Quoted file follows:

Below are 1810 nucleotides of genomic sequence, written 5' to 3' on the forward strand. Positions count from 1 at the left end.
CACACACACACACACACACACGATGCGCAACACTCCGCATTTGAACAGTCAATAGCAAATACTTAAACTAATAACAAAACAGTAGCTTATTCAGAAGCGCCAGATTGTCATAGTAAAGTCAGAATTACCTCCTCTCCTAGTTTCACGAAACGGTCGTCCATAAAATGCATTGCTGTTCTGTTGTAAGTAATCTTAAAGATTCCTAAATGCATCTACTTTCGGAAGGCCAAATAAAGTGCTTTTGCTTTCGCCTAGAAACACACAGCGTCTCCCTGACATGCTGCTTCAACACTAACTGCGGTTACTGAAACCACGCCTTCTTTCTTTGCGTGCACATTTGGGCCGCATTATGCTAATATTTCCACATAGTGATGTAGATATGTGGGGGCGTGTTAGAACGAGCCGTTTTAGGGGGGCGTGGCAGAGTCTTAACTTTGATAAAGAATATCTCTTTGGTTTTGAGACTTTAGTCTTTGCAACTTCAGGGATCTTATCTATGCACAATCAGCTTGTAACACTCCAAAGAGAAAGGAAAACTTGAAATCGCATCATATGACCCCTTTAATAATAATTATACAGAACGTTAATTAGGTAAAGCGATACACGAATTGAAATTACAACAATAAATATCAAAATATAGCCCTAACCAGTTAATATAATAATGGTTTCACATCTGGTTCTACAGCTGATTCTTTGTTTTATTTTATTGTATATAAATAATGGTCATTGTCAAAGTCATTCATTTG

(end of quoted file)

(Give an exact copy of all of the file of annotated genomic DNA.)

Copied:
Below are 1810 nucleotides of genomic sequence, written 5' to 3' on the forward strand. Positions count from 1 at the left end.
CACACACACACACACACACACGATGCGCAACACTCCGCATTTGAACAGTCAATAGCAAATACTTAAACTAATAACAAAACAGTAGCTTATTCAGAAGCGCCAGATTGTCATAGTAAAGTCAGAATTACCTCCTCTCCTAGTTTCACGAAACGGTCGTCCATAAAATGCATTGCTGTTCTGTTGTAAGTAATCTTAAAGATTCCTAAATGCATCTACTTTCGGAAGGCCAAATAAAGTGCTTTTGCTTTCGCCTAGAAACACACAGCGTCTCCCTGACATGCTGCTTCAACACTAACTGCGGTTACTGAAACCACGCCTTCTTTCTTTGCGTGCACATTTGGGCCGCATTATGCTAATATTTCCACATAGTGATGTAGATATGTGGGGGCGTGTTAGAACGAGCCGTTTTAGGGGGGCGTGGCAGAGTCTTAACTTTGATAAAGAATATCTCTTTGGTTTTGAGACTTTAGTCTTTGCAACTTCAGGGATCTTATCTATGCACAATCAGCTTGTAACACTCCAAAGAGAAAGGAAAACTTGAAATCGCATCATATGACCCCTTTAATAATAATTATACAGAACGTTAATTAGGTAAAGCGATACACGAATTGAAATTACAACAATAAATATCAAAATATAGCCCTAACCAGTTAATATAATAATGGTTTCACATCTGGTTCTACAGCTGATTCTTTGTTTTATTTTATTGTATATAAATAATGGTCATTGTCAAAGTCATTCATTTG